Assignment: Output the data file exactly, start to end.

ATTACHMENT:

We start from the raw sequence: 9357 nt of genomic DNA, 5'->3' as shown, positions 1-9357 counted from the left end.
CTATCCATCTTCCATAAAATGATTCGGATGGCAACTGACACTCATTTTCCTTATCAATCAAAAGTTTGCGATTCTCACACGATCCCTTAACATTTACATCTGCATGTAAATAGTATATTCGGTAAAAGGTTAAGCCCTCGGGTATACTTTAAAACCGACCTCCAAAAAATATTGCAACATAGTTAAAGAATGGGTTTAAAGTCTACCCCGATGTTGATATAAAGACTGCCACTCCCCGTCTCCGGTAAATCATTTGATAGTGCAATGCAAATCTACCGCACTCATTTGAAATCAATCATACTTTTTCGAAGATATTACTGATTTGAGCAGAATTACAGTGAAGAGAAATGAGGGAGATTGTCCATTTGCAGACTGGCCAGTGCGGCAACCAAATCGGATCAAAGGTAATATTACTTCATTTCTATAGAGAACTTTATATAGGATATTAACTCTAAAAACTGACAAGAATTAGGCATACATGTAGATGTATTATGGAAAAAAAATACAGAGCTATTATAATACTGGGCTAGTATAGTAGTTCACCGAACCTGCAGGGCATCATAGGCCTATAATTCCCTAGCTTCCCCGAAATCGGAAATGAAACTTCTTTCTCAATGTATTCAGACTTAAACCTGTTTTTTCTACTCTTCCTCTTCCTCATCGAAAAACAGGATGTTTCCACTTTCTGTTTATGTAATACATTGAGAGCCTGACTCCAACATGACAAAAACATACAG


We start from the raw sequence: 9357 nt of genomic DNA, 5'->3' as shown, positions 1-9357 counted from the left end.
CTATCCATCTTCCATAAAATGATTCGGATGGCAACTGACACTCATTTTCCTTATCAATCAAAAGTTTGCGATTCTCACACGATCCCTTAACATTTACATCTGCATGTAAATAGTATATTCGGTAAAAGGTTAAGCCCTCGGGTATACTTTAAAACCGACCTCCAAAAAATATTGCAACATAGTTAAAGAATGGGTTTAAAGTCTACCCCGATGTTGATATAAAGACTGCCACTCCCCGTCTCCGGTAAATCATTTGATAGTGCAATGCAAATCTACCGCACTCATTTGAAATCAATCATACTTTTTCGAAGATATTACTGATTTGAGCAGAATTACAGTGAAGAGAAATGAGGGAGATTGTCCATTTGCAGACTGGCCAGTGCGGCAACCAAATCGGATCAAAGGTAATATTACTTCATTTCTATAGAGAACTTTATATAGGATATTAACTCTAAAAACTGACAAGAATTAGGCATACATGTAGATGTATTATGGAAAAAAAATACAGAGCTATTATAATACTGGGCTAGTATAGTAGTTCACCGAACCTGCAGGGCATCATAGGCCTATAATTCCCTAGCTTCCCCGAAATCGGAAATGAAACTTCTTTCTCAATGTATTCAGACTTAAACCTGTTTTTTCTACTCTTCCTCTTCCTCATCGAAAAACAGGATGTTTCCACTTTCTGTTTATGTAATACATTGAGAGCCTGACTCCAACATGACAAAAACATACAG